less practical for a typical (home) workshop. Pi R squared shows 12
vs 27, meaning that the 6" pipe can move over twice the volume as the
4" pipe in any given time. Now whether the 4" piping is inadequate or
not depends on how quickly sawdust will be produced.
My workshop seems painfully small to accomodate a 6" ducting system. I
expect most of my work to be routing and scroll sawing and hence don't
think the dust problem will justify the expense of a 6" system.
Of course, it's dangerous to put a price on one's health. Lung problems
caused by inhalation of microfine particles is pretty nasty (so I've heard).
Some people have had allergic reactions to wood dust and no longer can
work wood. These reactions can come about after prolonged exposure, with
no obvious ill effects to breathing the dust, and all of a sudden they
either must wear a respirator or not work wood. If you have this genetic
trigger, it can happen right out of the blue with little or no warning.
4" pipe CAN work for some machines with a large enough blower. It
depends on a lot of factors. Its just for most machines and blowers, the
6" pipe is required.
mywebaccts (at) PLUGcomcast.net wrote:
And some people have allergic reactions to peanuts and can no longer
eat peanut butter. The vast majority of people who have and do work
with wood don't have allergic reactions. Don't blow the problem all
out of proportion.
And whether or not you use dust collection won't prevent it, unless you
have _perfect_ dust collection, which is probably unachievable (no hand
sanding, let someone else empty the collector, vacuum the shop floor
ten times daily, etc.).
In an industrial setting, perhaps. For a home shop?
That is true as far domestic woods are concerned ... not true at all for
exotics. Allergic reactions can develop over time ... the more exposure,
the sooner it can happen. Also, wood dust is a know carcinogen.
But you are right in that most of the time allergic reactions are not
going to be the problem. Lung problems are the main issue and that takes
time and exposure.
It most certainly will prevent it. You do not need PERFECT dust
collection, which I agree is probably unachievable in a practical sense,
just reducing the exposure will suffice. I'm not saying that one whiff
of wood dust and it off to the pulmonary care unit ... we're talking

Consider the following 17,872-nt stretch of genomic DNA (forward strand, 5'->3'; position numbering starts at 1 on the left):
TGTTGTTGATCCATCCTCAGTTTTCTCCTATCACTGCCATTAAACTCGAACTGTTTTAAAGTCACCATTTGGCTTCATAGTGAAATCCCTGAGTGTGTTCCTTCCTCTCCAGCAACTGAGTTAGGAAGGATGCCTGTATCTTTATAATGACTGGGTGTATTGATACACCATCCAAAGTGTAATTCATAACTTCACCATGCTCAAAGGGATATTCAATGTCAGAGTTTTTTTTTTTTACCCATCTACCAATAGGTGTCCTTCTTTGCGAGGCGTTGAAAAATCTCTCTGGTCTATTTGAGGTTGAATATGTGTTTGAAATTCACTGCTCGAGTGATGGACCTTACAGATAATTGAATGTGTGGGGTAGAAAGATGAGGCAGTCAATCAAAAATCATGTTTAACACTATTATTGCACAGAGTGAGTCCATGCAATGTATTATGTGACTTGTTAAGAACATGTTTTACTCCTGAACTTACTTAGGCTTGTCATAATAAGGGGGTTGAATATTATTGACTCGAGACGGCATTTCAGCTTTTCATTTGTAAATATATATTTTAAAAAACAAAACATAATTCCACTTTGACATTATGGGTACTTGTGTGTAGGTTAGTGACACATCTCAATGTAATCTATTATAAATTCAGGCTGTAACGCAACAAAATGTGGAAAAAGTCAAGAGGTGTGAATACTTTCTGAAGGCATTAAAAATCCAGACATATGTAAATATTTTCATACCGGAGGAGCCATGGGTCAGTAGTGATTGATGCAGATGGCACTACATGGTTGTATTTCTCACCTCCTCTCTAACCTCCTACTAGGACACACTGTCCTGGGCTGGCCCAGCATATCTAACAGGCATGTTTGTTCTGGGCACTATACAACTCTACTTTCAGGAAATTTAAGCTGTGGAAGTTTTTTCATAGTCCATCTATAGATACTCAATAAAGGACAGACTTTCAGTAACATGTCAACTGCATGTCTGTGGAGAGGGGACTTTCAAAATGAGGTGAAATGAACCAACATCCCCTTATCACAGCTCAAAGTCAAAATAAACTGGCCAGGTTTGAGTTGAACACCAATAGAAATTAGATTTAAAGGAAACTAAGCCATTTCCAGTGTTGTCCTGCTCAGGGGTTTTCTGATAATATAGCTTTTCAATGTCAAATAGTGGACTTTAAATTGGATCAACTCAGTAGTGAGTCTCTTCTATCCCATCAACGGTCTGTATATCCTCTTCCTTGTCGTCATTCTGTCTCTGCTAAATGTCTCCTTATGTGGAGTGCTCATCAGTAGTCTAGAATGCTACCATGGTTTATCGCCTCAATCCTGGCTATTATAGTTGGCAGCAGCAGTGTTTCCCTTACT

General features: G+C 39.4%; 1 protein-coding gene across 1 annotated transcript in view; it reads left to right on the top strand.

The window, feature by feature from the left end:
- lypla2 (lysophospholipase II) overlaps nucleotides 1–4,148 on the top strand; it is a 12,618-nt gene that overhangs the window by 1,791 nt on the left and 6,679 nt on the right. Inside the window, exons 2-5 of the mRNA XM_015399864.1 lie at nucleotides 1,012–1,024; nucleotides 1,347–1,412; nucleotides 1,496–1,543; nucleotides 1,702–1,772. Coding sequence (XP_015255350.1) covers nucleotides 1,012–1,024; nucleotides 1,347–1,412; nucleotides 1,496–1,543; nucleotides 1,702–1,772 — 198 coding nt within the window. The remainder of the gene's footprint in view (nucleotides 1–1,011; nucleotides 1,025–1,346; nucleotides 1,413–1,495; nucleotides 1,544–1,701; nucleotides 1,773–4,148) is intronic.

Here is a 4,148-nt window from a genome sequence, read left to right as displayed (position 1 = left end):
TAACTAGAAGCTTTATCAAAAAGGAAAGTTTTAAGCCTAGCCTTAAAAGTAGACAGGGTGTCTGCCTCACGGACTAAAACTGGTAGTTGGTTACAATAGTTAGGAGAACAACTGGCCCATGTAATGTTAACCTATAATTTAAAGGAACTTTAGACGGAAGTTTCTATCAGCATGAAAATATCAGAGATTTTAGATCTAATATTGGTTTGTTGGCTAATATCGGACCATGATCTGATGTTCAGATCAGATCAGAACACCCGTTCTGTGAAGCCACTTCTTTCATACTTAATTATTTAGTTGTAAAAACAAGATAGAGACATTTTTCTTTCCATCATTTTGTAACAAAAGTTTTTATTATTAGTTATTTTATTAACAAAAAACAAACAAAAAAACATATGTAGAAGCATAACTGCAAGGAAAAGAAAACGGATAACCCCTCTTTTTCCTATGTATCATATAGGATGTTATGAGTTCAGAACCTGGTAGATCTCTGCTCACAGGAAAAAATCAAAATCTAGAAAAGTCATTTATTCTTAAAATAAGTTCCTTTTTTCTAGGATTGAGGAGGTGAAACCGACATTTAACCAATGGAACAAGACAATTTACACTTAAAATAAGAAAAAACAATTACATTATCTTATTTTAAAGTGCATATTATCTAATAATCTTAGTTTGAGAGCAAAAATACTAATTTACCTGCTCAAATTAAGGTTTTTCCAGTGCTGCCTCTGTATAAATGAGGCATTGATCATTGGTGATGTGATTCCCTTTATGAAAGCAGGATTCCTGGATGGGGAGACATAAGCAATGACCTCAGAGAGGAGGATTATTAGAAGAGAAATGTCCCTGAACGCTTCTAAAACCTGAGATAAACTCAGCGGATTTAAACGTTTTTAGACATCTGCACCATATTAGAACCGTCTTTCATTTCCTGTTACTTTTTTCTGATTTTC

reasonable precautions here.
Where the shop is physically located is irelevent. The
pipe/blower/filtration combination is what matters.
You may wish to also consider the *amount* of exposure. Most hobbyists
do not spend 7-8hrs a day in the shop. Many professionals could.
In a case like this, the hobbyist may realistically decide that a 4"
system is better than nothing, but that the 6" system isn't worth the
Personally, I do software for a living. I am *far* more picky about the
quality of my monitor/chair/desk than most people, because I spend so
much time there.
On the other hand, my current dust collection strategy is a shopvac and
a face mask because I might spend an hour a week actually making dust.
I hear what you're saying. I understand though from Bill's site that
some studies have indicated that the typical hobbiest woodworker has
more exposure than large industrial settings because the size of the
particles involved are smaller in a hobby situation than in an
industrial one. With the large industrial settings the bag house is
located outside and therefore no threat to air quality at all, whereas
in a small shop the air is recirculated.
Chris Friesen wrote:
Good point. I'm not sure that 5" piping and connectors are easy to come
by in my are (Los Alamos, NM). All I've seen is the 4" and the 6". But
I'll check in Santa Fe. That might be a nice compromise.
"mywebaccts (at) PLUGcomcast.net" <"mywebaccts (at) PLUGcomcast.net"> wrote
5" is probably more difficult to come by in most places. I'm in ABQ and
while I haven't specifically looked for pipe for my DC yet, I tend to see
only 4" and 6". I'm sure 5" is available from the plumbing supply houses
but it probably costs a bit more. I should have said I'm looking at the
PVC S&D piping. I'm in the process of designing a new shop to build when I
get some time and money and plan to do 6" under the floor with a cyclone
(Bill's Airfoil design) but right now I'm working in my garage where I have
no room for a cyclone or piping. I'll keep an eye out here in town to see
if 5" is more prevalent than I remember and let ya know. I head up to
Angel Fire on a fairly regular basis and we could arrange to meet somewhere
if you wanted me to pick it up.